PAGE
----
After WWII, the Union of South Africa, alleging that the Mandate it had been given by the League of Nations to administer South West Africa had lapsed, sought the recognition of the United Nations to the integration of the Territory in the Union. The UN General Assembly asked the Court to advise on the international status of South West Africa (now Namibia). The Court was asked to determine the meaning of the “sacred trust of civilization” accepted by South Africa under the Mandate.
- What is the status of the relationship between South West Africa and South Africa?
South West Africa is a territory under the Mandate and South Africa is not competent to modify the international status of South West Africa.
McNair, in a separate opinion, set out how the Court finds and applies general principles of law. Article 38(I)(c) allows the Court to apply “the general principles of law recognized by civilized nations.” This is done by regarding any features or terminology which are reminiscent of the rules and institutions of private law as an indication of policy and principles rather than as directly importing these rules and institutions.
Applying this to the case at bar, the Court was tasked with interpreting "sacred trust of civilization”. The historical basis of the legal enforcement of the English trust was that it was binding upon the conscience of the trustee and thus should be enforceable in law. Nearly every legal system possesses some institution whereby the property and sometimes the person of those who are not sui juris, such as a minor or disabled person, can be entrusted to some responsible person as a trustee; the trust has been used to protect the weak and the dependent.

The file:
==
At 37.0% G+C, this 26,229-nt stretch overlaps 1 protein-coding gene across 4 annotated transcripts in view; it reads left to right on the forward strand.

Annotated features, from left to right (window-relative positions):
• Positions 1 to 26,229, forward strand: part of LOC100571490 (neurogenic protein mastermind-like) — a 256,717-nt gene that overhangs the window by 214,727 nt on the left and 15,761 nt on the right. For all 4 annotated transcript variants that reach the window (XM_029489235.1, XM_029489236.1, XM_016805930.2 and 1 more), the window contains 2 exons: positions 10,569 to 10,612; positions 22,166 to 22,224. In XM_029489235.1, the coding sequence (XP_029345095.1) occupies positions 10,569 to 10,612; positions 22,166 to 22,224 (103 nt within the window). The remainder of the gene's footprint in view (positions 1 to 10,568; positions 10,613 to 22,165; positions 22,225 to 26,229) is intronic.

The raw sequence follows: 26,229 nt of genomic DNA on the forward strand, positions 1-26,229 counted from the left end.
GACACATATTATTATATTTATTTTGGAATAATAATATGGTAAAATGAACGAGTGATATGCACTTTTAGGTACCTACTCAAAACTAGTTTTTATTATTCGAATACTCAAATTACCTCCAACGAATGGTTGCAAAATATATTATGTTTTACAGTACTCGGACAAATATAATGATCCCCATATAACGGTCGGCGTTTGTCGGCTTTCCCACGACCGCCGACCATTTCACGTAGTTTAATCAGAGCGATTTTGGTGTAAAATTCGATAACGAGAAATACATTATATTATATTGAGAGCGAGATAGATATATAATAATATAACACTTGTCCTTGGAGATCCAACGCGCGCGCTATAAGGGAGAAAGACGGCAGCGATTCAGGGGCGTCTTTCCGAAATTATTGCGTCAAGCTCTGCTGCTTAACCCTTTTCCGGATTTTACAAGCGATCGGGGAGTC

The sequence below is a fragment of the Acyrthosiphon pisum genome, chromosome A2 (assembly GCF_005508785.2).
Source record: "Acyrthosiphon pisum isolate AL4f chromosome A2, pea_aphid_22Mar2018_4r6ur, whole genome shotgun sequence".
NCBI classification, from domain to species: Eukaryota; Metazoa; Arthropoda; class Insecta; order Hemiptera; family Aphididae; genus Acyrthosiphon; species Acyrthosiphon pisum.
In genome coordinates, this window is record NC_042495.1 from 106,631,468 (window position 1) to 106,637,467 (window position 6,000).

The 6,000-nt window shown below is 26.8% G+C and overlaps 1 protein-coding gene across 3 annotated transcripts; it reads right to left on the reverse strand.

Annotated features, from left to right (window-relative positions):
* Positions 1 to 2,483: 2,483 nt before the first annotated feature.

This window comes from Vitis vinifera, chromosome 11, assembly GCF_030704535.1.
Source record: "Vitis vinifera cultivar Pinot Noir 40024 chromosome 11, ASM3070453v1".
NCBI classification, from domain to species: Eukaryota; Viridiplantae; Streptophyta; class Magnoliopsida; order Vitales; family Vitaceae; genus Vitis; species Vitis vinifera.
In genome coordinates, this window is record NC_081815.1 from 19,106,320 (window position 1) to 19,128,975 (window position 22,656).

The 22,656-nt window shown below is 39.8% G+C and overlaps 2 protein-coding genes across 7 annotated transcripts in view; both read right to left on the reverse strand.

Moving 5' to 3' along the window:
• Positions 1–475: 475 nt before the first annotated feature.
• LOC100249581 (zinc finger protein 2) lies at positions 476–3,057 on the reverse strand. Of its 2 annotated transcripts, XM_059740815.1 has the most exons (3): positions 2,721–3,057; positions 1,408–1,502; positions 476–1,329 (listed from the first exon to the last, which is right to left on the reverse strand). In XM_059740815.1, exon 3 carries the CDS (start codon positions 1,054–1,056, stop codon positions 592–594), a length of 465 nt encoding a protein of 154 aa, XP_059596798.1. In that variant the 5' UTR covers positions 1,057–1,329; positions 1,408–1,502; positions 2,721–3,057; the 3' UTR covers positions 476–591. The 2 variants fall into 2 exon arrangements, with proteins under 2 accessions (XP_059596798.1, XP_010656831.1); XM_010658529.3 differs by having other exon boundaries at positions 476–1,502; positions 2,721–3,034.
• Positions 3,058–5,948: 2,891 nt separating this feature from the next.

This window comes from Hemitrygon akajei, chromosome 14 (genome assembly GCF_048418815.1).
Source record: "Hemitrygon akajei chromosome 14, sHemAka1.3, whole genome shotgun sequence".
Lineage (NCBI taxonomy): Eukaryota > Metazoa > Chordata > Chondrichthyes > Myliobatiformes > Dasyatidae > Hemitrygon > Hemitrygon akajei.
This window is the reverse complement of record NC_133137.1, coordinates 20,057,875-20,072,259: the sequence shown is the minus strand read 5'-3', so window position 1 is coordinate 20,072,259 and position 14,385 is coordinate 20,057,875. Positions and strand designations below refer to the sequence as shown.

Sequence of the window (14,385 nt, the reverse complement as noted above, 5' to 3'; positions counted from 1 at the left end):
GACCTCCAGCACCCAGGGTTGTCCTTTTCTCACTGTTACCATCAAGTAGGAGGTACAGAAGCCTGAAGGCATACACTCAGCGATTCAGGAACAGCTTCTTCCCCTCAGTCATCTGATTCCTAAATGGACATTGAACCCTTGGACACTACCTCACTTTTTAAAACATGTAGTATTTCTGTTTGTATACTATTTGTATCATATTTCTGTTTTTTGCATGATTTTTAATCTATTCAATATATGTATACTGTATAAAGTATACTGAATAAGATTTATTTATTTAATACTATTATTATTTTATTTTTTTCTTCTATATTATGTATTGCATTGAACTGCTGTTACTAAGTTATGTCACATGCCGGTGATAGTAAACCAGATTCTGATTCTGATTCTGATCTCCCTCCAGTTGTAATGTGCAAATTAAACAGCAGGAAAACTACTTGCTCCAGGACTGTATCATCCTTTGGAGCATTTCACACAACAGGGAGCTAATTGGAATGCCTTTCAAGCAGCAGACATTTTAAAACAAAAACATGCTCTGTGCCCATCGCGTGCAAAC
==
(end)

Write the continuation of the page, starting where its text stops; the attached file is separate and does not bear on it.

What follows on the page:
There are three general principles which are common to all these institutions:
- the control of the trustee over the property is limited in one way or another; he is not in the position of the normal complete owner, who can do what he likes with his own, as he is precluded from administering the property for his own personal benefit;
- the trustee is under some kind of legal obligation, based on confidence and conscience, to carry out the trust or mission confided to him for the benefit of some other person or for some public purposes; and
- any attempt by one of these persons to absorb the property entrusted to him into his own patrimony would be illegal and would be prevented by the law.
As a result, it would be in violation of the trust to absorb South West Africa into South Africa.
Demonstrative of the process by which principles of private, municipal law can be brought into international law.